Finding Money in the Basement

Oxford Development is a big player
in real estate in the state of Pennsylvania and in Pittsburgh,” explains
Pittsburgh-based Telerama CEO and founder Doug Luce. “It was a
real coup to have them approach us and ask us to bring Wi-Fi into One Oxford

Luce says that Oxford had heard of Telerama because of “the cultural district
project.” Telerama put Wi-Fi into a 14 block area of downtown Pittsburgh (see
company press release here) for ONE UNWIRED DAY,
September 25, 2003. The district includes a concert hall, restaurant, and other
important buildings.

“Oxford had spoken to a few people and they seemed to like us.”

That’s how Telerama got involved in bringing Wi-Fi into a 45 storey one
million square foot office building. So far, Telerama has connected the lobby
and the basement’s food court.

Luce is optimistic about the potential of the building. “There are many
businesses in the building, from small businesses to multifloor law firms. 2,000
people work in it and another 1,000 visit it every day.”

He wants the building to work because he believes that people in the real
estate business are wrongly skeptical of Wi-Fi. One company he spoke with said
they’d installed fiber optic equipment in the building and then tenants came in
and either did not care about bandwidth at all or did not use the fiber optic
that was provided. “Tenants usually hire someone to put something in and manage
it,” Luce says.

Telerama shares Wi-Fi revenue with the property management. In this case,
Telerama shares a relatively generous 33 percent of revenue. “They also get free
DSL, and we offer everything we can do as an ISP to management including
webhosting, dialup, e-mail, and discounts on home DSL too.” (Oxford did not take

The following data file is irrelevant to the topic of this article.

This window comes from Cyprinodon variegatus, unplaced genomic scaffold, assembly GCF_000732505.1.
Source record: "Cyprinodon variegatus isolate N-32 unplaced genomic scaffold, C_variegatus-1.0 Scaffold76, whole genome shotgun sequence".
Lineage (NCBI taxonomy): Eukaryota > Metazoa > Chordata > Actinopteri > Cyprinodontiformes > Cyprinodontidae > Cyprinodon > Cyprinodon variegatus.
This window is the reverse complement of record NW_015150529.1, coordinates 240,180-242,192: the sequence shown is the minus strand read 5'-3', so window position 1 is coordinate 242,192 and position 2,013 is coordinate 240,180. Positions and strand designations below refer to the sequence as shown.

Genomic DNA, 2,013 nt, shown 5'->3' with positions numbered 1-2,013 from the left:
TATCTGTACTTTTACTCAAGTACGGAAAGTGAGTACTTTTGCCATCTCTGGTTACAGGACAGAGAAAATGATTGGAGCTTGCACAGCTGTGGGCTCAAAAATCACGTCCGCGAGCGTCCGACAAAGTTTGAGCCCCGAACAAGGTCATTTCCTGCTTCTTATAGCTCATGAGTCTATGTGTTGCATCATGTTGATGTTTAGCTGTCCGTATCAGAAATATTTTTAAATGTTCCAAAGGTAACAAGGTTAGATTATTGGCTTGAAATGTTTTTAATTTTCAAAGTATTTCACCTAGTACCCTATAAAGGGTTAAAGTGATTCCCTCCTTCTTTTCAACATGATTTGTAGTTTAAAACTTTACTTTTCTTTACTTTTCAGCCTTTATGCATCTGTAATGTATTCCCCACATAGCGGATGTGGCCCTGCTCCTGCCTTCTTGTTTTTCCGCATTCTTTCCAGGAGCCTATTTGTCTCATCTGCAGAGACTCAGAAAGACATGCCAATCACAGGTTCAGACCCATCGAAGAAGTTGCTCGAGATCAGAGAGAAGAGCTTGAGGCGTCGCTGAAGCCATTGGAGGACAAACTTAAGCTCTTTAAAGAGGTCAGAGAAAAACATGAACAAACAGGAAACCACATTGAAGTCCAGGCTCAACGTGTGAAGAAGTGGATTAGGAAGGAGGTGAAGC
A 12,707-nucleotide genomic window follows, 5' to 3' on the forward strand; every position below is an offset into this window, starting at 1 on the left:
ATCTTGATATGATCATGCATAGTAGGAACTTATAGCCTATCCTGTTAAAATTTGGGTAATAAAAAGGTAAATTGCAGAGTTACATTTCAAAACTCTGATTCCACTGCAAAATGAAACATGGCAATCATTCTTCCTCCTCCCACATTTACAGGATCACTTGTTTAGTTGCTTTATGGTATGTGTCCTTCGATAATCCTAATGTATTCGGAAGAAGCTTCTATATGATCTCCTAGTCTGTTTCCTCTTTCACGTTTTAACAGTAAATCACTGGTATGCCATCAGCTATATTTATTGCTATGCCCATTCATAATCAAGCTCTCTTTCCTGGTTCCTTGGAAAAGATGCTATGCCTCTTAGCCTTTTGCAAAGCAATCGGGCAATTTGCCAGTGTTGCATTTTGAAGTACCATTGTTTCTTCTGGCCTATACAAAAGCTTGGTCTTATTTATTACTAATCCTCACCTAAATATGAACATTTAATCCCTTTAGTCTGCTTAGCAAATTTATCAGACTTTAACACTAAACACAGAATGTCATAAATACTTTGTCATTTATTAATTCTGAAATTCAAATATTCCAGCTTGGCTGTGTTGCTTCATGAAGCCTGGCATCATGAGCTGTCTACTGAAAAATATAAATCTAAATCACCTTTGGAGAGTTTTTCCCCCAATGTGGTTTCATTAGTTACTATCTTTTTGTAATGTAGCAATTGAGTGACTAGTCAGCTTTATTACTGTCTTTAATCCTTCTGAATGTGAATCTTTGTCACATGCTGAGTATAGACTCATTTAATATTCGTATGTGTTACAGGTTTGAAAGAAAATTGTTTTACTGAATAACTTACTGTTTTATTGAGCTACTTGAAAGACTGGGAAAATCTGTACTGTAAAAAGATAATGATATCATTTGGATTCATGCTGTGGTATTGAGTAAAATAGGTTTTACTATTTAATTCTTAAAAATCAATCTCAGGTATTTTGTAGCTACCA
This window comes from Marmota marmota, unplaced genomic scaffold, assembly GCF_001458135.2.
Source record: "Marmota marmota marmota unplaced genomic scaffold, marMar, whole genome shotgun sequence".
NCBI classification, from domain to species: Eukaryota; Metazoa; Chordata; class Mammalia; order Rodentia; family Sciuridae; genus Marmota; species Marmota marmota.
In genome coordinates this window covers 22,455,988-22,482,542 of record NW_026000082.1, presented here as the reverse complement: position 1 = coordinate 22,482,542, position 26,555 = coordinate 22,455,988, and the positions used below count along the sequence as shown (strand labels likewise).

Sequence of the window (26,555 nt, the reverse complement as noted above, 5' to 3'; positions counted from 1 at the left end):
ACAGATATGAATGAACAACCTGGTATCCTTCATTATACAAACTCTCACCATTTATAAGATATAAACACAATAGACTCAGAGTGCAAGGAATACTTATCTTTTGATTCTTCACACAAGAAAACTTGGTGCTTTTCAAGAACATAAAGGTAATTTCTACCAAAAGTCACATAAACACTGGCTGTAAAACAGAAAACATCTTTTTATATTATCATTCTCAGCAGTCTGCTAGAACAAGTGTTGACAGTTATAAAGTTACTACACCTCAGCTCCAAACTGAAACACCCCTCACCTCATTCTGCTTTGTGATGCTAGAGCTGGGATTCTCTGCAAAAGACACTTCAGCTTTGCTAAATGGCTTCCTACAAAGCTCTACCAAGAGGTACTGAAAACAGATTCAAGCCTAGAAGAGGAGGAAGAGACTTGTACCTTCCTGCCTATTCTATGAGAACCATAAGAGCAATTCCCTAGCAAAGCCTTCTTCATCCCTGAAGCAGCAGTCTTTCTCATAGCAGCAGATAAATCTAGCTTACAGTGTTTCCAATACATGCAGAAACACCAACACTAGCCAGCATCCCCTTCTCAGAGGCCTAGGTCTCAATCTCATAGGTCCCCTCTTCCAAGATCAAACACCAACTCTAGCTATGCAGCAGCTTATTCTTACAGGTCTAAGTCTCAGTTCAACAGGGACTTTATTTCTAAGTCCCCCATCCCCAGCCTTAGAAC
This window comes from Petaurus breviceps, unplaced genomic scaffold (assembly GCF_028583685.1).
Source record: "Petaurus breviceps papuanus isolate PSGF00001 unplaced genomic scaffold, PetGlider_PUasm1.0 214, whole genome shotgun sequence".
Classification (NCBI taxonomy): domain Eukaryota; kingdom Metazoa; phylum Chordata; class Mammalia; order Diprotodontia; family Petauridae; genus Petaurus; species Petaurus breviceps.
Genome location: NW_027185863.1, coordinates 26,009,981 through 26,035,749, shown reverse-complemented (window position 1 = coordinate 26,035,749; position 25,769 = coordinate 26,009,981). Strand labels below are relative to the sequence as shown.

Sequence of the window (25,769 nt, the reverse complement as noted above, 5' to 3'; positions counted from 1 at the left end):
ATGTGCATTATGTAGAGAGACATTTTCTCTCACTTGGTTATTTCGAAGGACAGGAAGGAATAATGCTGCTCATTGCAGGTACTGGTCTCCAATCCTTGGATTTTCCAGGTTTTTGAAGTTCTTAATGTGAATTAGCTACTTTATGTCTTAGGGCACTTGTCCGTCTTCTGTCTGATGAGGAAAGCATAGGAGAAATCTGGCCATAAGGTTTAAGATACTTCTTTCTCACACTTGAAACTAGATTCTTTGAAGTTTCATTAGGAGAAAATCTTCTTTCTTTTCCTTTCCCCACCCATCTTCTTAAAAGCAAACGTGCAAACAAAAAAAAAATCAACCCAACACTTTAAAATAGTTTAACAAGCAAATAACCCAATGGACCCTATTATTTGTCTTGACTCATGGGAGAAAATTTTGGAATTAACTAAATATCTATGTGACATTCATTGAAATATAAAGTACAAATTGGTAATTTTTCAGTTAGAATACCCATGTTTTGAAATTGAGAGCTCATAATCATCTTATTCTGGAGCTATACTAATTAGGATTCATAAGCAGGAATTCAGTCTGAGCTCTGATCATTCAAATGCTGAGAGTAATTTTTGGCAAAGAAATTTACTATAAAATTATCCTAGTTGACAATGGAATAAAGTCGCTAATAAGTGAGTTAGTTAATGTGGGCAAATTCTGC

the home accounts.)

Oxford paid an installation fee, and Telerama provides marketing and help
desk support. Telerama monitors channel use, looking for misconfigured laptops,
and can help end users reconfigure their computer if there are problems.
Telerama handles subscriptions and signup.

One key to getting a real estate account, Luce says, is demonstrating an
ability to stick to the budget. Telerama uses open source software and older
computer equipment to build relatively cheap hotspots (see No, it Costs $50
to Build a Hotspot

Telerama has survived since 1991 through a simple philosophy. Asked about
ROI, he responds eloquently. “To figure out ROI for anything, you need to know
what your income’s going to be,” explains Luce. “I’m in this because I know I
can do it on a shoestring budget. I can invest little money and provide good or
better service than the companies that run $100,000 per site. The ROI’s not
certain, but I have faith, and that’s what this is all about. In the early days
of the Internet, who knew anyone was going to use it? It took some faith it
would get to be the way it is today, with grandma online sending photos.”

Reprinted from ISP Planet.

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